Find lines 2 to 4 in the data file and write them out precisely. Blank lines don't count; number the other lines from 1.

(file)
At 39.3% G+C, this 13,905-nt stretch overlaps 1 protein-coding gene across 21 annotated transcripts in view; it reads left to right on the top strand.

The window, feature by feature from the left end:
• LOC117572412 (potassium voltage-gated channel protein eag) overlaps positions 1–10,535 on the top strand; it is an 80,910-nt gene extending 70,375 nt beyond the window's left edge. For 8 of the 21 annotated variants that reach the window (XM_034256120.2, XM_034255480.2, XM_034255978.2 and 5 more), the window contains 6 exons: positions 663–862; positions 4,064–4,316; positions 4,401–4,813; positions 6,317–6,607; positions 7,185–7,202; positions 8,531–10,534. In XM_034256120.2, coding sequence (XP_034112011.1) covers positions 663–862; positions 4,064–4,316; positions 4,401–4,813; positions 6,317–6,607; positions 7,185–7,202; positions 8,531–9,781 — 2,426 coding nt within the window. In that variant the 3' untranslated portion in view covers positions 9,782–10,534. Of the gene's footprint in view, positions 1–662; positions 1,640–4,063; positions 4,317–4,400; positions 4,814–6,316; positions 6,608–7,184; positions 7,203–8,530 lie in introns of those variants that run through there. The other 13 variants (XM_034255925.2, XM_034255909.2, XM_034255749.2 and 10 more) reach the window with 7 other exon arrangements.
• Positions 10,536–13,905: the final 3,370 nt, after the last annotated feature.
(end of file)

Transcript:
The window, feature by feature from the left end:
• LOC117572412 (potassium voltage-gated channel protein eag) overlaps positions 1–10,535 on the top strand; it is an 80,910-nt gene extending 70,375 nt beyond the window's left edge. For 8 of the 21 annotated variants that reach the window (XM_034256120.2, XM_034255480.2, XM_034255978.2 and 5 more), the window contains 6 exons: positions 663–862; positions 4,064–4,316; positions 4,401–4,813; positions 6,317–6,607; positions 7,185–7,202; positions 8,531–10,534. In XM_034256120.2, coding sequence (XP_034112011.1) covers positions 663–862; positions 4,064–4,316; positions 4,401–4,813; positions 6,317–6,607; positions 7,185–7,202; positions 8,531–9,781 — 2,426 coding nt within the window. In that variant the 3' untranslated portion in view covers positions 9,782–10,534. Of the gene's footprint in view, positions 1–662; positions 1,640–4,063; positions 4,317–4,400; positions 4,814–6,316; positions 6,608–7,184; positions 7,203–8,530 lie in introns of those variants that run through there. The other 13 variants (XM_034255925.2, XM_034255909.2, XM_034255749.2 and 10 more) reach the window with 7 other exon arrangements.
• Positions 10,536–13,905: the final 3,370 nt, after the last annotated feature.